Friday, 4 May 2007

The Martyrs of the London Charterhouse

Last evening, I celebrated one of the most moving liturgies of my priesthood, as the clergy and choristers of Westminster Cathedral celebrated Vespers at the London Charterhouse - the first public Catholic ceremony to be held there since the Reformation.

Following Vespers, we processed to the Garden of the Charterhouse, to the site of the monastic Church. There, before the plaque commemorating the martyrs, stands a model of the Tyburn scaffold. As the name of each martyr was read aloud, a member of the current Charterhouse came forward and placed a rose in the model.

As we concluded, the bells from the nearby Church of St Bartholomew the Great started ringing. They are the oldest peal in the country, having been installed in 1510 - therefore, they would have been familiar to the Carthusian martyrs.

Following the martyrdom of 18 members of the Charterhouse - the largest and most impressive resistance to Henry VIII's reformation - the Charterhouse was suppressed in 1540, and became a town-house and school. Then in the early 17 century, it became a house for elderly gentlemen, in which form it continues. The current Master, James Thomson, is keen to revive the memory of the martyrs, and organised today's event.

The building retains fascinating - and unexpected - relics of its former role. Above is the last remaining door from the cloister into a monastic cell. It was in this house that Thomas More tried his vocation as a monk, living in a cell just like this.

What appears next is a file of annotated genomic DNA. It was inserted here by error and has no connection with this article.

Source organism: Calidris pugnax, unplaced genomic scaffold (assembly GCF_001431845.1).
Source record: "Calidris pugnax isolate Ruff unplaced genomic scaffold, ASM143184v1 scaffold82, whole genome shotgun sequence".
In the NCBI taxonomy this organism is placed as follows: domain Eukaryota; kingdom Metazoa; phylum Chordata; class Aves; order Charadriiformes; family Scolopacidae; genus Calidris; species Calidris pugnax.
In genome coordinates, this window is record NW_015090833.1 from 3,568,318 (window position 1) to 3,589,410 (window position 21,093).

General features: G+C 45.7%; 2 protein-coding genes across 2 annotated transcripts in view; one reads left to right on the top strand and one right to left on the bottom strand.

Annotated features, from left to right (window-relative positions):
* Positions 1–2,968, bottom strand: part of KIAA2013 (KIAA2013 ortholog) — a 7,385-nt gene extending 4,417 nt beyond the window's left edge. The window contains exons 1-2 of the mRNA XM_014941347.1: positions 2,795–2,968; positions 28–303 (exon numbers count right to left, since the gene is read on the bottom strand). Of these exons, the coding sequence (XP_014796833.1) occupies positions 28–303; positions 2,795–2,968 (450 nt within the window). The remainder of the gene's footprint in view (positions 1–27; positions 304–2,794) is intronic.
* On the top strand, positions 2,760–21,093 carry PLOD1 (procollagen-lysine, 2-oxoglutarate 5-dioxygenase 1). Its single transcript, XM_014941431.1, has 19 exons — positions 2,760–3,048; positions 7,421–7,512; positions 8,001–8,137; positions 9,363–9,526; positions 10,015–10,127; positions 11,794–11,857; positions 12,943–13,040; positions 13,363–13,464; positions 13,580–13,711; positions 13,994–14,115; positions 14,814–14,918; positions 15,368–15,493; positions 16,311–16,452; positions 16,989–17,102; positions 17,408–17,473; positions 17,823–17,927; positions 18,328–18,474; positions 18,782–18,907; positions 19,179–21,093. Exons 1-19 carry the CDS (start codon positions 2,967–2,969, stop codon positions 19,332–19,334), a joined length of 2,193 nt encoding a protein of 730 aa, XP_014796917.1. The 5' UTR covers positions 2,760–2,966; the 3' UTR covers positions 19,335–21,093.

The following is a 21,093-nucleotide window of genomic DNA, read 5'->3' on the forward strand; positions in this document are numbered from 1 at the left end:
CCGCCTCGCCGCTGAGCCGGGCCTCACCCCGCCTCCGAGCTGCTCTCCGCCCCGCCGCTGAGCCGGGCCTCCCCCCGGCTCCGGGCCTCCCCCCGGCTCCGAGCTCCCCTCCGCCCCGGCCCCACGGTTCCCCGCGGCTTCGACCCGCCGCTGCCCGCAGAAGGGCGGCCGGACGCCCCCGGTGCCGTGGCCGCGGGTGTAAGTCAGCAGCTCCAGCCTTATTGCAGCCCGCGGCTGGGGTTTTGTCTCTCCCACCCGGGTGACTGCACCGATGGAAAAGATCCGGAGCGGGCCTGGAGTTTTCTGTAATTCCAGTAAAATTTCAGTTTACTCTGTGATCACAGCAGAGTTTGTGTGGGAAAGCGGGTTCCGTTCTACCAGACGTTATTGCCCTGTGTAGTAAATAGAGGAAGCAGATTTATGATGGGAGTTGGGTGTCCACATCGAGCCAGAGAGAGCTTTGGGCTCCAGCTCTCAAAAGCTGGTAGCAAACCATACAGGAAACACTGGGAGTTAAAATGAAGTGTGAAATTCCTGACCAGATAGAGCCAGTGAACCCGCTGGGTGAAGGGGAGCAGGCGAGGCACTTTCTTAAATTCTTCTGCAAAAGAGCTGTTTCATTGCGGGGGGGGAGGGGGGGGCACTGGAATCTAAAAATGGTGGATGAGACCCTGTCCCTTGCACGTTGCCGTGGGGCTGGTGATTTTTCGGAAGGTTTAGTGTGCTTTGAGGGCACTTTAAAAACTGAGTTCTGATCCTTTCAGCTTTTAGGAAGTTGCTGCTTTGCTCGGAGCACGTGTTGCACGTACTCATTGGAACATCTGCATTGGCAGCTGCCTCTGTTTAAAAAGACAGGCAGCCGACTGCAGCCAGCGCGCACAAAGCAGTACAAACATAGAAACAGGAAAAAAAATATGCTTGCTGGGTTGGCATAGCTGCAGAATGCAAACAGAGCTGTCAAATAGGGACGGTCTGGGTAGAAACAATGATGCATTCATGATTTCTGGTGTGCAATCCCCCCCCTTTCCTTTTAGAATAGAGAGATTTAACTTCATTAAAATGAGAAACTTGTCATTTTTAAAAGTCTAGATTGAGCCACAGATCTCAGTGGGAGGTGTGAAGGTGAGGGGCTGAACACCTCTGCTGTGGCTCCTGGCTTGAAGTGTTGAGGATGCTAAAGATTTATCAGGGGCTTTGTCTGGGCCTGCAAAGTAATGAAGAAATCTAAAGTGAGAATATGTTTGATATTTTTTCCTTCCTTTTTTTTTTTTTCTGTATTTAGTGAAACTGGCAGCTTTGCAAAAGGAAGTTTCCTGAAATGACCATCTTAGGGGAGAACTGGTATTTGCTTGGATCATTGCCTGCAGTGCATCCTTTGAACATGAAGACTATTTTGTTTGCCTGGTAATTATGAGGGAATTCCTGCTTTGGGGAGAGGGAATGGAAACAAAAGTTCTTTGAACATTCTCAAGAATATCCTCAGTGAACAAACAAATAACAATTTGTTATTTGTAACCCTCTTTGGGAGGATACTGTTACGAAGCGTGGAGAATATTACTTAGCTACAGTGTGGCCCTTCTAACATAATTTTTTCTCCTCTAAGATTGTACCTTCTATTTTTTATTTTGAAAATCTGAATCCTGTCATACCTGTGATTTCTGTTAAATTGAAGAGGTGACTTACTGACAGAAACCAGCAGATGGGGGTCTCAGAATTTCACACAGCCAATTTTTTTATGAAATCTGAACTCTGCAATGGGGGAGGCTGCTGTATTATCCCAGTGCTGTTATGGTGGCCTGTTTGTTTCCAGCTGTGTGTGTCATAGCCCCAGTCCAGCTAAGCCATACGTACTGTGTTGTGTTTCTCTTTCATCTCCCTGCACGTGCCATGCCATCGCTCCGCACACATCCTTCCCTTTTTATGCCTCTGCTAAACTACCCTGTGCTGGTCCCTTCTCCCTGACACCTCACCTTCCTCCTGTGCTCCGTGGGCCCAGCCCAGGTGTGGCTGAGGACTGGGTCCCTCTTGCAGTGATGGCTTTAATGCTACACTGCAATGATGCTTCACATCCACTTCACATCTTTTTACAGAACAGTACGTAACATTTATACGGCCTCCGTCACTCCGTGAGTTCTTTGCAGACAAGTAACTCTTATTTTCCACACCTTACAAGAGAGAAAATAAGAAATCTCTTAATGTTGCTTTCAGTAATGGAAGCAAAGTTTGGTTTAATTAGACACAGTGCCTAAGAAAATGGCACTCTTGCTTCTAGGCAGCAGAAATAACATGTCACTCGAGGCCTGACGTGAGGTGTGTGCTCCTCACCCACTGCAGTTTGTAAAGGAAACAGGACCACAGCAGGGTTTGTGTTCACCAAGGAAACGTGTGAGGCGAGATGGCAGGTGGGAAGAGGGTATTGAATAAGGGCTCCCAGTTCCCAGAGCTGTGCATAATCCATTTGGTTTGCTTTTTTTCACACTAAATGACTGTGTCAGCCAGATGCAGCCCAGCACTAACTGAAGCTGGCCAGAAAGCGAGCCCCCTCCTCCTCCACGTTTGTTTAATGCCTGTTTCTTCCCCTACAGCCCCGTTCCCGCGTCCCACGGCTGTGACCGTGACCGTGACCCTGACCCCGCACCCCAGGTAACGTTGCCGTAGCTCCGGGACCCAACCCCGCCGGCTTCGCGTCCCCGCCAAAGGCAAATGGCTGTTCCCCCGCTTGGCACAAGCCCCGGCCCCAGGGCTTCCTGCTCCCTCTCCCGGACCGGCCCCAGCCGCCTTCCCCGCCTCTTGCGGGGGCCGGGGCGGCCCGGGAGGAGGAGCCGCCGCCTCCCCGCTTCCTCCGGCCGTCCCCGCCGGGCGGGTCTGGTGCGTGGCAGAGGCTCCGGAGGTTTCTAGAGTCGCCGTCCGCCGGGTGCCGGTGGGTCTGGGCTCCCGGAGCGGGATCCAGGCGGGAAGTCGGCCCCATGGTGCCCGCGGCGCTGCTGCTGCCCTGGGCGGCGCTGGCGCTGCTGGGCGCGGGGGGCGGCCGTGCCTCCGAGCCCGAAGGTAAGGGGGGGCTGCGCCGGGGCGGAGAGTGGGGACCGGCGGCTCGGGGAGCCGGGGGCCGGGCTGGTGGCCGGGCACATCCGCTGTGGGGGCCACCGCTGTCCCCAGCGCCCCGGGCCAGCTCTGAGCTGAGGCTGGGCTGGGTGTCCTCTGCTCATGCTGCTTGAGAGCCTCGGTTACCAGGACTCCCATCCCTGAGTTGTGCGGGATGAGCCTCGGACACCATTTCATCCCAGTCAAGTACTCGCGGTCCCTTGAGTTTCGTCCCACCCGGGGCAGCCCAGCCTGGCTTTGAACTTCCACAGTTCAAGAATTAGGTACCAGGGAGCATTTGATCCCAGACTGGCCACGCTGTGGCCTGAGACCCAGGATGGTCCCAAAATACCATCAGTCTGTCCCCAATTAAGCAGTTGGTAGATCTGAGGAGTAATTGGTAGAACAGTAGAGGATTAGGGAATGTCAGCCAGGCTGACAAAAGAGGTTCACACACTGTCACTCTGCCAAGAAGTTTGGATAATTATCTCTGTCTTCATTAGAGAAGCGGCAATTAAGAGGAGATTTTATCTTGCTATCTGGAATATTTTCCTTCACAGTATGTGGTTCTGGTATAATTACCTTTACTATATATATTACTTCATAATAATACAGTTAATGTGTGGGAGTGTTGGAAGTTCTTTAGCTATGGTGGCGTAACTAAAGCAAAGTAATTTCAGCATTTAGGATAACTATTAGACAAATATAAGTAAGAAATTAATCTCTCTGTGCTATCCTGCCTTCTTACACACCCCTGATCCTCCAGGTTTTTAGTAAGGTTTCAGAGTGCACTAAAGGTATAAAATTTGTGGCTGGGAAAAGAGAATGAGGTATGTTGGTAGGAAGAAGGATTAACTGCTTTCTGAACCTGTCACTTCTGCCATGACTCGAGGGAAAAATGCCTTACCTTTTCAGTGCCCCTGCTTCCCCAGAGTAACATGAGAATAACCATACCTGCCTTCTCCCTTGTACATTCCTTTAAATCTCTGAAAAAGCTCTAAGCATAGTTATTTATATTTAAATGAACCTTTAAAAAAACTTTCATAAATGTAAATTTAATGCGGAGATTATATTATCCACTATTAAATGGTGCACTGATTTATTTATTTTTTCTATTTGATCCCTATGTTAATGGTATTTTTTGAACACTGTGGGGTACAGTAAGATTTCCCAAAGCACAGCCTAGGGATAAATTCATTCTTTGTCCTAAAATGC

This image shows the outline of the monastic Church, where Prior John Houghton led the community in a Mass of the Holy Spirit, to strengthen them for the trial to come. It was a deeply moving experience to stand in this holy ground, and amid an ecumenical gathering, to give honour to the martyrs.

This plaque, near where the high altar of the monastic church used to stand, records the names of the martyrs - who were honoured yesterday. I was especially moved as one of the names mentioned was not a Carthusian; Fr John Hale, parish priest of Isleworth. I was born in Isleworth, and know well the old Church there. Fr Hale was the only secular priest to be martyred in the Henrican reformation. He went to the scaffold on this day with Prior John Houghton.
The link with the London Charterhouse is precious, and a great witness to our Catholic history. More photographs of Vespers last night will be posted soon.


Stephen M. Collins said...

What wonderful event. I wish I could have been there. Is the hymn tune "Charterhouse" named after this holy place. We used to sing it often at Our Lady of Walsingham in Houston, Texas. But I'm afraid my parish here is not familiar with it.

Br. Michael Anthony said...

I look forward to seeing more photo's from this special celebration of Vespers at the London Charterhouse. Know that my prayers were in union with yours on May 4th for the Martyrs of the English Reformation.


anon said...

Yes, please put up more pictures.